A few remarks on Islamophobia, religion, and violence from y’r obed’t servant

A few remarks on Islamophobia, religion, and violence from y’r obed’t servant May 12, 2019


NASA/NOAA, Egypt from space
A NASA/NOAA photo of the Nile River and the Nile Delta — the ORIGINAL “delta” — from approximately 512 miles above the surface of the planet. The exceptionally bright glow of Cairo at the southern end of the Delta is plainly visible, as is the long narrow strip along the Mediterranean coast on western side of the Delta that is Alexandria. Moving westward, after the sparsely populated moonscape of the Sinai Peninsula, the very populous nations of Israel and Lebanon and coastal Syria are unmistakable.


I delivered the annual Religious Liberty Lecture at the University of Notre Dame Australia, in Sydney, during November of last year.  A videotape of that lecture — which focused on Islam and violence and on what my Australian hosts called “Islamophobia” — is now available online:




And here is a more or less related item from the British Psychological Society:


“Does Religion Really Cause Violence?”


Which reminds me of a column that Bill Hamblin and I published in the Deseret News back on 12 July 2014:


Critics of religion commonly point to the violence done in its name and, accordingly, pronounce it toxic. And, for obvious reasons, the parade example of its dangers has been Islam.

However, in his 2010 book “A World Without Islam,” Graham Fuller argues brilliantly, via sweeping analyses of world history, that “religion is the vehicle of political confrontation and turmoil, not the cause.”

Fuller, a political analyst specializing in Islamic extremism who formerly served as CIA station chief in Kabul, Afghanistan, and as vice chairman of the National Intelligence Council, isn’t particularly interested in defending theism against its critics. His own religious beliefs, if he has any, are invisible. He simply wants to accurately understand the causes of the tension between the West and the Islamic world so that appropriate steps can be taken to reduce it.

“If there had never been an Islam,” he writes, “if a Prophet Muhammad had never emerged from the deserts of Arabia, if there had been no saga of the spread of Islam across vast parts of the Middle East, Asia, and Africa, wouldn’t the relationship between the West and the Middle East today be entirely different? No, I argue, it might actually be quite similar to what we see today.

“Most of the history of the West’s relations with the Middle East is really about the geopolitics of empires and states and not much about religion itself — regardless of the slogans, banners and ideological fervor invoked at the popular level to support the state. Take Islam out of the equation, and there’s a very good chance you’d still find the Middle East at loggerheads with the West.”

Fuller compares the situation to a furious argument between spouses over whether the pasta is overcooked: Their anger may be entirely real, but, plainly, there’s much more going on than mere disagreement over rigatoni. So, too, in the Middle East: Communities, states, politics, power and regional nationalisms are at issue. “Religion serves as a handy tag, constitutes an important element of identity in which the specific theology is really only incidental,” he writes.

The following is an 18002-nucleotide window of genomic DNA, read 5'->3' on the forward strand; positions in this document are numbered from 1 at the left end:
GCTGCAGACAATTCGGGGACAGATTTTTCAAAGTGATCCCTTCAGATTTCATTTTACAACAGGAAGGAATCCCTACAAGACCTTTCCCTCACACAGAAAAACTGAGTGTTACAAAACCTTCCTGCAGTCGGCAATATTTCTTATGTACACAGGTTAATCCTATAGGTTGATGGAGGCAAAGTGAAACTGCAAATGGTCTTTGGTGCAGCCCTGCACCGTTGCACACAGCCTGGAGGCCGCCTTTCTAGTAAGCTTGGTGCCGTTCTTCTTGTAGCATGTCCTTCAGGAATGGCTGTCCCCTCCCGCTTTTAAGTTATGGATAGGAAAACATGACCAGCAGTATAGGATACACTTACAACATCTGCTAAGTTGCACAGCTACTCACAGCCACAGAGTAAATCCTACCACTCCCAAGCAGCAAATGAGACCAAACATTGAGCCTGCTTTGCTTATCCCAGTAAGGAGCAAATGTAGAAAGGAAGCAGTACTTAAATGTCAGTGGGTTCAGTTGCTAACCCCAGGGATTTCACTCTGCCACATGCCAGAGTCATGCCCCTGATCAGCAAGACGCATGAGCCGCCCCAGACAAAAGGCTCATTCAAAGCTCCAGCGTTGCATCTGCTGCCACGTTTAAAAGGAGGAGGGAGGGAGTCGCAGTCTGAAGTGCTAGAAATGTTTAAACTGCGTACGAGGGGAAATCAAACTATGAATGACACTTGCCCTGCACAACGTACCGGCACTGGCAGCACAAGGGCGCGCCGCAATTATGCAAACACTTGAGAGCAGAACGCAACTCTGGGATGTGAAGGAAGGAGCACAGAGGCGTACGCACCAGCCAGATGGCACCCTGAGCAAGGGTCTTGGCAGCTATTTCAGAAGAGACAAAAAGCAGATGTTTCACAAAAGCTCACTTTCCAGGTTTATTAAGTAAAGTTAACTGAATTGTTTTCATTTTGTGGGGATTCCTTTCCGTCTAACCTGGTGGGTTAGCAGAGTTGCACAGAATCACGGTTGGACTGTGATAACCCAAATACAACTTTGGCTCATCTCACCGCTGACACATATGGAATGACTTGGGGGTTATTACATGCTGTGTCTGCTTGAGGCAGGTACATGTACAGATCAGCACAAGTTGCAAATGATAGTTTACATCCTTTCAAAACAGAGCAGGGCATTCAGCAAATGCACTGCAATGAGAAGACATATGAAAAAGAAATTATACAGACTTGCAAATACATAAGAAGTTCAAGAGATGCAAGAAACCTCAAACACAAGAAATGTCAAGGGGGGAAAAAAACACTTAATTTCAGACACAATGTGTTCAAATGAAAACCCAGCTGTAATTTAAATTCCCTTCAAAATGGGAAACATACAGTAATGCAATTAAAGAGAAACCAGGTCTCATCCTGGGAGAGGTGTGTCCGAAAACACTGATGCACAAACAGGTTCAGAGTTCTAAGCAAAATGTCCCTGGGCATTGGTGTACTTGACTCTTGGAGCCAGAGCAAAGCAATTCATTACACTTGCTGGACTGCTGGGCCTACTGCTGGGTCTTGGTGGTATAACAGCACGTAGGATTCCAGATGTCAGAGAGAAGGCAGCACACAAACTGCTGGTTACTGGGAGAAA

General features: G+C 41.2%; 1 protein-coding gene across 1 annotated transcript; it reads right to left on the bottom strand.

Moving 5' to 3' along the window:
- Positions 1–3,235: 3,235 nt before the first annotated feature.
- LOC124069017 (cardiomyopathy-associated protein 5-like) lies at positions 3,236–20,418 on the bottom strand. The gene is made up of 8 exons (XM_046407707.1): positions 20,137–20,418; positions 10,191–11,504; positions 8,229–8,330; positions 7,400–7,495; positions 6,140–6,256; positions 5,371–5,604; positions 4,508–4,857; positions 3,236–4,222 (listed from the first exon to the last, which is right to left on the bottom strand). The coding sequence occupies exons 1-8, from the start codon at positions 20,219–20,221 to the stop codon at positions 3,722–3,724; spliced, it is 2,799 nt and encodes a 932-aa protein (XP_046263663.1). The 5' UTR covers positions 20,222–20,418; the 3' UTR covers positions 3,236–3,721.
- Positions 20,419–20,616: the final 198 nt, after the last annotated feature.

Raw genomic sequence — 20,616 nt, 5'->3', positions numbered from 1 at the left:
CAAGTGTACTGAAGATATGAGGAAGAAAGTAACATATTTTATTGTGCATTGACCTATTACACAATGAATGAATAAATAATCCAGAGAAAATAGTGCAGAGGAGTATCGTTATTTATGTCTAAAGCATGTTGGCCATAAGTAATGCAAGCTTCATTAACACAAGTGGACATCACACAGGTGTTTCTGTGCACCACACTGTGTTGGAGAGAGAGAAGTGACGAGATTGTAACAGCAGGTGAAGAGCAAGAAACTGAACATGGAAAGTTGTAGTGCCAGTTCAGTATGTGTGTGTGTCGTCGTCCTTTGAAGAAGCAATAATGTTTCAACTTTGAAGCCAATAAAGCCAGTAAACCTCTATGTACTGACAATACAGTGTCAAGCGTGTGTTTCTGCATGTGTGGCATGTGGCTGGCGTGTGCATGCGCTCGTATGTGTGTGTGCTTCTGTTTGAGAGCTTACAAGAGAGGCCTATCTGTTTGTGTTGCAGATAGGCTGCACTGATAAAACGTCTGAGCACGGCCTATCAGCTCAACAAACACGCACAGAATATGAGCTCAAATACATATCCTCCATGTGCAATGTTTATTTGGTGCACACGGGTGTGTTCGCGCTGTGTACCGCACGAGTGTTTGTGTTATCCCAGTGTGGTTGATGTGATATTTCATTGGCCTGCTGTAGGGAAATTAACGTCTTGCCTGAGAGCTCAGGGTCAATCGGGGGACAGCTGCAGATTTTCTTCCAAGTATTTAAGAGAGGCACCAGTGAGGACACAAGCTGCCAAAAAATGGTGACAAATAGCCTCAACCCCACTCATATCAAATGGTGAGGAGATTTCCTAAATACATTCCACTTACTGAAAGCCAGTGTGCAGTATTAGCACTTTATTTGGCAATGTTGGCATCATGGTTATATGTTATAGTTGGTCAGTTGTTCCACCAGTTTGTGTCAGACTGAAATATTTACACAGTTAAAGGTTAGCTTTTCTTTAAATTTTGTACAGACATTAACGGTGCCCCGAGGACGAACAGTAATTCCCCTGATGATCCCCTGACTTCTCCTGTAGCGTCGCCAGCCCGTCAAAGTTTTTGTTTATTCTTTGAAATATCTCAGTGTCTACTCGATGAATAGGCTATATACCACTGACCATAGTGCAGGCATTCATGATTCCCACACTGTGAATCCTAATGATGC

As in Africa, Asia and Latin America, so in the Islamic world: “The problems stemming from colonialism and imperialism would exist in equal measure without Islam.”

“Islam,” Fuller admits, “seems to offer an instant and uncomplicated analytical touchstone for most affairs in the Middle East, by which to make sense of today’s convulsive world. By referring to Islam, we can reduce things to a polarized struggle between ‘Western values’ and the ‘Muslim world.’ ” But that oversimplification — what the Swiss Muslim intellectual Tariq Ramadan has described as “Islamizing the problem” — is false and misleading.

Fuller is acutely aware of the prominent place that Islam occupies in current disputes worldwide, but he contends that the faith “has primarily served as flag or banner for other, deeper kinds of rivalries and confrontations taking place.

“The factor of Islam provides focus, color and vigor but is not especially central.”

Tracing rivalries between East and West back to the conquests of Alexander the Great in the fourth century B.C., he maintains that Islam is merely the most recent vehicle for expressing resistance to the West, the latest banner under which the old but ongoing geopolitical struggles of the Middle East are perpetuated. Surveying ostensibly religious disputes going back centuries before the rise of Islam — such historical depth is extraordinarily rare in political analysis, but remarkably enlightening (especially with regard to the deep-rooted ancient cultures of the Middle East) — Fuller argues that “religious doctrine is almost never the issue at stake.”

We shouldn’t be surprised, of course, to see the powerful symbols and inducements offered by religion used to mark ethnic “fault lines” and to “sanctify” conflicts. But we shouldn’t be misled by superficial appearances. If Islam hadn’t come along, Fuller plausibly argues, Eastern Orthodox Christianity would have played much the same role. “The Middle East was … quite capable, without Islam, of developing aversion to the West.”

“In the end, I hope to persuade the reader that the present crisis of East-West relations, or between the West and ‘Islam,’ has really very little to do with religion and everything to do with political and cultural frictions, interests, rivalries and clashes.”

Readers of “A World without Islam” may reject some or many of Fuller’s specific recommendations for American foreign policy. But they’ll see the Middle East — and China, India, Europe and Vladimir Putin’s Russia — in fresh and instructive ways.


Posted from Cairo, Egypt



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